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7 thoughts on “Adopting vs Purchasing a Cat

  • May 5, 2017 at 6:29 am
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    Really great, thorough post here! Some years ago my mumma purchased two kittens and I think, though they were the cutest things you ever did see, she would have rather adopted an adult cat whom the rescuers/shelter gave her loads of information about. I agree with you that there is some value in adopting rather than purchasing and I love you laid this all out for the rest of us to consider 🙂 How many cats do you have?

    Reply
    • May 5, 2017 at 6:32 am
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      Either way she gave two kittens a home and that is a wonderful thing for anyone to do! We have two cats, Lexi and Beast. There are a few pictures of them in the About Me page if you want to take a look. They are total goofballs, but we love them!

      Reply
  • June 4, 2017 at 8:41 pm
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    Hi Craig, great post here. I used to be a breeder, but of dogs not cats. I totally agree with your message that adoption is more socially responsible than purchasing. Before, I thought of selling my fur babies as a potential business, but I realized that by sharing and having my babies be adopted by friends, it is more fulfilling as a breeder. As for cats, my family owned several before and all were rescued. It was our joy to have helped cats who roamed our community. It was a nice feeling to have them have a safe home with ours. Thanks for this brother.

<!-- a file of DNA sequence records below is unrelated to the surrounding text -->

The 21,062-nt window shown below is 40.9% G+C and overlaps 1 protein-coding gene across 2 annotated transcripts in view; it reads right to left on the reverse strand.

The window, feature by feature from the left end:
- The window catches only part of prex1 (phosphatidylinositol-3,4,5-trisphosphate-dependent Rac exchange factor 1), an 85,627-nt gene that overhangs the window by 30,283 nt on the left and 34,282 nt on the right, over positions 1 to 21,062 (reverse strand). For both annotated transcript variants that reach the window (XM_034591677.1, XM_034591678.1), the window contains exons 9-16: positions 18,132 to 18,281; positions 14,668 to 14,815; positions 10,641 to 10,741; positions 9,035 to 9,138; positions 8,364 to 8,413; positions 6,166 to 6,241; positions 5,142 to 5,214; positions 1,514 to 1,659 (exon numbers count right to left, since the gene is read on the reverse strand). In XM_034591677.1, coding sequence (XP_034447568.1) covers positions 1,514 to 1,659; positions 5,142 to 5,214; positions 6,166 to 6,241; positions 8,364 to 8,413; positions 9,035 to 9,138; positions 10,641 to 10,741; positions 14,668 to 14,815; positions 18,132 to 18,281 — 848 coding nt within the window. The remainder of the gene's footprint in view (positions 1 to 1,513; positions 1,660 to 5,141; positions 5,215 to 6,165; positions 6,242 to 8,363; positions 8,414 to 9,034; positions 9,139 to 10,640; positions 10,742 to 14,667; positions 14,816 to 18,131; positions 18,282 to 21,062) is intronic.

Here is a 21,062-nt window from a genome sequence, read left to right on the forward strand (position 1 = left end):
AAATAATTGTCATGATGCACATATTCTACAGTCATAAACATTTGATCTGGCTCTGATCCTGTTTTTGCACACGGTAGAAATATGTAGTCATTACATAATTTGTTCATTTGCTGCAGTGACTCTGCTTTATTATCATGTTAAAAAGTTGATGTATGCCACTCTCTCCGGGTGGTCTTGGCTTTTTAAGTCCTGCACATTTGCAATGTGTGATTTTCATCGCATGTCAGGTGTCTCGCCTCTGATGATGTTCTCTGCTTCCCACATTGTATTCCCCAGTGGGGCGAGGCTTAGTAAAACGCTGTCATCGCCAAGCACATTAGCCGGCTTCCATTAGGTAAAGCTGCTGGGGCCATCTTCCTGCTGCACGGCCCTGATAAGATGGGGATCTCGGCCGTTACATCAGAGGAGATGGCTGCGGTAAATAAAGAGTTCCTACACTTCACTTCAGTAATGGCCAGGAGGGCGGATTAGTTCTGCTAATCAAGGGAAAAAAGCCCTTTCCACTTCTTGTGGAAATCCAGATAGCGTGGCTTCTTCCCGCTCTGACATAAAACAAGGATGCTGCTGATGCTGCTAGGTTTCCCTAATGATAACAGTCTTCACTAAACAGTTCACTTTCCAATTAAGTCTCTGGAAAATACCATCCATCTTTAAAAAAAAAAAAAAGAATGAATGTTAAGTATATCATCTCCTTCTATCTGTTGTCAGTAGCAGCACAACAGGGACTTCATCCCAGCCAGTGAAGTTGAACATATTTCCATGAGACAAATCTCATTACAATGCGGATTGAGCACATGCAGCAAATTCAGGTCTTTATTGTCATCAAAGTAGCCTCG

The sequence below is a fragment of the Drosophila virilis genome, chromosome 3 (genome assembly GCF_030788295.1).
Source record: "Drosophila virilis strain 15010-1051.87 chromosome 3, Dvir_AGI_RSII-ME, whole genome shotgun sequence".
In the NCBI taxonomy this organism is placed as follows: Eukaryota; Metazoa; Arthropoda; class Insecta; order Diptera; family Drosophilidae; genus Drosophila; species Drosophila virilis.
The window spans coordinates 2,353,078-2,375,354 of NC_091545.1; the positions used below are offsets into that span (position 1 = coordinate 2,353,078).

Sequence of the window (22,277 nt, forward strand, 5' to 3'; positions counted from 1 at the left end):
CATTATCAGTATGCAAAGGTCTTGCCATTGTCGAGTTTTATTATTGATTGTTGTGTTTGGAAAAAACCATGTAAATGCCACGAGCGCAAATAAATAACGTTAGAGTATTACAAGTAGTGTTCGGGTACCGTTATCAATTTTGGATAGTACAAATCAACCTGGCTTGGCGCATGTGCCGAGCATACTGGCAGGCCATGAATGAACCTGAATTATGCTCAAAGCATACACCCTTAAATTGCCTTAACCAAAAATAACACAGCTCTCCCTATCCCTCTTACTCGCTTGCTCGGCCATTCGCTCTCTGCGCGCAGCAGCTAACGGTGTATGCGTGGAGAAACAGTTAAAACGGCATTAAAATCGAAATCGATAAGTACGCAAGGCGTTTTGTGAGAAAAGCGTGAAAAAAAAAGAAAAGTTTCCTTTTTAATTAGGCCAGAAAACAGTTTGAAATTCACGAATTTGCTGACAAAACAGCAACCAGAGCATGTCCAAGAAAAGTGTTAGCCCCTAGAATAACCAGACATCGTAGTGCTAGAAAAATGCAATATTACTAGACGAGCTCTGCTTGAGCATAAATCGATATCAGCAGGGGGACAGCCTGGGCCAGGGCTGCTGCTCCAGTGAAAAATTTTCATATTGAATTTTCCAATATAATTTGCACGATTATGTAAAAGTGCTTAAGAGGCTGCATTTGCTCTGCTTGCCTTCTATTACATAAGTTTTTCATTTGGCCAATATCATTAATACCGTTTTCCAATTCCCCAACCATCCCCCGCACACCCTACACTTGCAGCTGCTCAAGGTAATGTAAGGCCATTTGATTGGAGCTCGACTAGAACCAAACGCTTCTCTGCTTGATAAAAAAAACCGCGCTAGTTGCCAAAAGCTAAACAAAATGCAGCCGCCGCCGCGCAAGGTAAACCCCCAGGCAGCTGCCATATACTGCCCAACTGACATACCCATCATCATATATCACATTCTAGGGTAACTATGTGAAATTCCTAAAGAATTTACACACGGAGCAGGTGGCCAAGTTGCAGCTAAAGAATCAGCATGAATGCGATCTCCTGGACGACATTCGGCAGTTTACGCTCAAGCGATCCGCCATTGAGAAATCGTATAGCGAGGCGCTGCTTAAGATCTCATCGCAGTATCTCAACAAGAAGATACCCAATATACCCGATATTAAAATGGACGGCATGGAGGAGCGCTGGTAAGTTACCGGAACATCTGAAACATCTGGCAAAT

Reply
  • June 5, 2017 at 12:45 am
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    Great article here Craig! Good to spread the work about the adoption option! With the pre-adoption support and guidance that is offered through many of the local animal shelters, a person is able to select a breed and personality that is parallel with their own lifestyle and personality.

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    • June 5, 2017 at 3:22 am
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      You’re absolutely right! Being able to adopt is a great privileged in my opinion! 🙂

      Reply
  • August 6, 2017 at 9:58 am
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    Adoption is a wonderful way of changing not only an animal life but also yours! thank you for sharing all these tips on what to consider before and after getting into it. I did not know that some shelters are already including the MicroChips ID, that’s really a relief. your site is really detail and soooo easy to find relevant information!! Thanks!!

    Reply
    • August 8, 2017 at 1:22 am
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      Glad you found it useful! Thank you for stopping by and do let me know if you have any questions.

      Reply